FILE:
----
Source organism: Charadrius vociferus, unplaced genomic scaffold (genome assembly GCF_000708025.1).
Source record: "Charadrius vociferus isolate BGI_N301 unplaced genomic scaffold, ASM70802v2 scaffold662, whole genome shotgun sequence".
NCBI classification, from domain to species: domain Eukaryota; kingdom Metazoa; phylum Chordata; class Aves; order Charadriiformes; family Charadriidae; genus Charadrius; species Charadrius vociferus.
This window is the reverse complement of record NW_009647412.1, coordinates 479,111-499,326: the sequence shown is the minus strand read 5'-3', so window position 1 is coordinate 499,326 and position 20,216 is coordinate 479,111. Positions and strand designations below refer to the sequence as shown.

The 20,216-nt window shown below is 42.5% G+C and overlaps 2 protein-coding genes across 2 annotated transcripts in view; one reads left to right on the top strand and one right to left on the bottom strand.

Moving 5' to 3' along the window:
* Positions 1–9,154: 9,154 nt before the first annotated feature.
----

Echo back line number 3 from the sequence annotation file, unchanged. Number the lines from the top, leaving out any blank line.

NCBI classification, from domain to species: domain Eukaryota; kingdom Metazoa; phylum Chordata; class Aves; order Charadriiformes; family Charadriidae; genus Charadrius; species Charadrius vociferus.